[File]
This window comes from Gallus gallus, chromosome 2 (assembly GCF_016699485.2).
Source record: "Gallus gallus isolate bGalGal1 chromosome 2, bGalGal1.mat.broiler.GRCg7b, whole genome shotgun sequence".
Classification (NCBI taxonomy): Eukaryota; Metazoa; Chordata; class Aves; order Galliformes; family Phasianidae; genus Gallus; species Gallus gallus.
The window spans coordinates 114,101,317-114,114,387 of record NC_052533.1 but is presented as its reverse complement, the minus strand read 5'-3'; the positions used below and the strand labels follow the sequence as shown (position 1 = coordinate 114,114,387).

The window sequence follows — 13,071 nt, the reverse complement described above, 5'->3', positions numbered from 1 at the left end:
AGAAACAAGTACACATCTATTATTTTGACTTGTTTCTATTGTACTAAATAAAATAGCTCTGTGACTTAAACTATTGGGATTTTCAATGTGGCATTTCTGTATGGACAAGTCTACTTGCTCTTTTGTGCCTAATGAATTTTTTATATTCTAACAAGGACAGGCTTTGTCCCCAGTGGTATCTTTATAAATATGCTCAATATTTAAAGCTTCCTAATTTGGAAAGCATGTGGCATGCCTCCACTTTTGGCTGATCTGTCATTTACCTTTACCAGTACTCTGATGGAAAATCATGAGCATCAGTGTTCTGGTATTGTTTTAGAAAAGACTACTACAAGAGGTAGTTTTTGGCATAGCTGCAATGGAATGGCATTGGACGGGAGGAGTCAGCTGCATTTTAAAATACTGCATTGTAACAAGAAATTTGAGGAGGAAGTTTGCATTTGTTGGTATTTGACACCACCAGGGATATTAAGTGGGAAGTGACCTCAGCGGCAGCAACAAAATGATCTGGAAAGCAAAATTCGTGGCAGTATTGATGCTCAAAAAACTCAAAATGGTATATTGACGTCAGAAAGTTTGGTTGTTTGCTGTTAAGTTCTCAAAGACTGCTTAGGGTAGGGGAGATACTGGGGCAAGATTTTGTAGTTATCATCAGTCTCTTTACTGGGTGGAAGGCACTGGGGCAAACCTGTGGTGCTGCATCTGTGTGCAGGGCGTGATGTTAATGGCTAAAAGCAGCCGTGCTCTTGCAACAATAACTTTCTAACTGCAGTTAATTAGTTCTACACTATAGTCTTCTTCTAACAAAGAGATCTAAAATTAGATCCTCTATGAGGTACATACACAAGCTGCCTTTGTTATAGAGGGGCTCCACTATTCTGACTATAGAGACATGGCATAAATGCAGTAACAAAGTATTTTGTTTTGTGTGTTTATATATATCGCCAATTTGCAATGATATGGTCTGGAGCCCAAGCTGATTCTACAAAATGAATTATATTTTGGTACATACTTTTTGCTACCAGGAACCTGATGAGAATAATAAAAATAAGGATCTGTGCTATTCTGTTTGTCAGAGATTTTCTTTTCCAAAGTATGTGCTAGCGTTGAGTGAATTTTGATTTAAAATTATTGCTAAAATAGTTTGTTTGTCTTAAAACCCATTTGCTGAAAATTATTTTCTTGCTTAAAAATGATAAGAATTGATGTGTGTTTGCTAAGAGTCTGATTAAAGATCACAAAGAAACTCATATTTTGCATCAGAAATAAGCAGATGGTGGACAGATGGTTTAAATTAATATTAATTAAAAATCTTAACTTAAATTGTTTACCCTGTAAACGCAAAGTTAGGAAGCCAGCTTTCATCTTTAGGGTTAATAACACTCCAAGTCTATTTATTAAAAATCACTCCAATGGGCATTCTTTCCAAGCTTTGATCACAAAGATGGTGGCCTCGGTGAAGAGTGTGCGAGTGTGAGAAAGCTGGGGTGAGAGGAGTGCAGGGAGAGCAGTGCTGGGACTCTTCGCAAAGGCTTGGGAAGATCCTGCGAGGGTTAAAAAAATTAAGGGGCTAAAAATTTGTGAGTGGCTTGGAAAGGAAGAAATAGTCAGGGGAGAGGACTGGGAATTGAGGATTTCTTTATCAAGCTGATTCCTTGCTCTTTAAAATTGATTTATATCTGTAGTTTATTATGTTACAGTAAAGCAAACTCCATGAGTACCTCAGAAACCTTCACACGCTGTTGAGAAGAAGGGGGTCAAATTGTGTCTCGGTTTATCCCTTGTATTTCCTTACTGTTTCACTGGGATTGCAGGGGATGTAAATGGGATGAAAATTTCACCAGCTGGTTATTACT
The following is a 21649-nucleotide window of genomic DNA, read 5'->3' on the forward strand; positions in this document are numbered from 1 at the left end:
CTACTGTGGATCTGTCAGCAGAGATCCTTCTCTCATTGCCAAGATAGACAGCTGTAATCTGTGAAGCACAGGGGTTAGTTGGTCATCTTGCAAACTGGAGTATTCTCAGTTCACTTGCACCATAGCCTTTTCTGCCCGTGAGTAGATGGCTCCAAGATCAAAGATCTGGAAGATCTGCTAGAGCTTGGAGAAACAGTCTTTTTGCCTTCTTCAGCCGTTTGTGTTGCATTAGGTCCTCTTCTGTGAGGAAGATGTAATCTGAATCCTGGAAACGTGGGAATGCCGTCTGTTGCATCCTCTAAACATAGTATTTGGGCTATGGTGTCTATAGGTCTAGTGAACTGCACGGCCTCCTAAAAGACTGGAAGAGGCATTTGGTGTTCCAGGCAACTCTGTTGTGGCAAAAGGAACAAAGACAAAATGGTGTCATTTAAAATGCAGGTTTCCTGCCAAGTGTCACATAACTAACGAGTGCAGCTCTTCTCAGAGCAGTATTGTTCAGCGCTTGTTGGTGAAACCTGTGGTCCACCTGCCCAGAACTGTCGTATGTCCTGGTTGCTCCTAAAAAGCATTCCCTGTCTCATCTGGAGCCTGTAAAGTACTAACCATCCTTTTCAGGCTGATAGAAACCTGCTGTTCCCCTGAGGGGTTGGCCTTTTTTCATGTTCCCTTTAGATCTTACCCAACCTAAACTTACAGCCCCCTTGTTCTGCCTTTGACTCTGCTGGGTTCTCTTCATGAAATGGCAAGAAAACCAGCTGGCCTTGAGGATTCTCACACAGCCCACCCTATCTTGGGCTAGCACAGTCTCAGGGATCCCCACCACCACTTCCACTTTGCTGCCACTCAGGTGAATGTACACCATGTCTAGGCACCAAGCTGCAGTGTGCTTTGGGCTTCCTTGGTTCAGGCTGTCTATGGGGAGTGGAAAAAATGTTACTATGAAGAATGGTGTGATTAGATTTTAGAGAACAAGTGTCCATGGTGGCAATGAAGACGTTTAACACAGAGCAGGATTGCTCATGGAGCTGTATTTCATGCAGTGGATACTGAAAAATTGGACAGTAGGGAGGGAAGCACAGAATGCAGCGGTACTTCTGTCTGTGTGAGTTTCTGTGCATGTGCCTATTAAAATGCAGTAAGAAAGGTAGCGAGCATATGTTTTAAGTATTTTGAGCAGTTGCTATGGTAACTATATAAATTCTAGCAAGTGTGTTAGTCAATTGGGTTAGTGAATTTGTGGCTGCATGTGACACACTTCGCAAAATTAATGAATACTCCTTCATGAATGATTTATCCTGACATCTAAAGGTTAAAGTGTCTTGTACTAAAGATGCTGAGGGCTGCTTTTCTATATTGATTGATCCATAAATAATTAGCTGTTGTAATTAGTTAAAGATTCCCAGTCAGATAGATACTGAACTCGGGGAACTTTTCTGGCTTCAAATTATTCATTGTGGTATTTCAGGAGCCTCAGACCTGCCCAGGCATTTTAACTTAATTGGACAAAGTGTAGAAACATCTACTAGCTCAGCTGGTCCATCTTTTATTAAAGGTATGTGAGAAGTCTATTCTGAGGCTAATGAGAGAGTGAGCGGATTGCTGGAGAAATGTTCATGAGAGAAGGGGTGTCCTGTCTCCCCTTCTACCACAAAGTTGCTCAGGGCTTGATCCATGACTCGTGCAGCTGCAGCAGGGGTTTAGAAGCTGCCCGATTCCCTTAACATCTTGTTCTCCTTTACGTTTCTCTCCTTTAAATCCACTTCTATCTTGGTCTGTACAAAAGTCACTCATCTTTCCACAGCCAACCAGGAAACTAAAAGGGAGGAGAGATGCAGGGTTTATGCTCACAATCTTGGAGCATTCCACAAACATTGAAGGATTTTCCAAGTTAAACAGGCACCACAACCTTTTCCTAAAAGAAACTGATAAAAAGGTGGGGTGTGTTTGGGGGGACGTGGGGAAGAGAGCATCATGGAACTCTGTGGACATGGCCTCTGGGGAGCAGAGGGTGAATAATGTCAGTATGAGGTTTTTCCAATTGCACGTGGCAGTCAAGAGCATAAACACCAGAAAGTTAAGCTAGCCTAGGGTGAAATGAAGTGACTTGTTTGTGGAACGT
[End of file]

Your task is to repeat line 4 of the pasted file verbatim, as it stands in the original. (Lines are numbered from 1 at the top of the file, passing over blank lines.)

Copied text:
The window spans coordinates 114,101,317-114,114,387 of record NC_052533.1 but is presented as its reverse complement, the minus strand read 5'-3'; the positions used below and the strand labels follow the sequence as shown (position 1 = coordinate 114,114,387).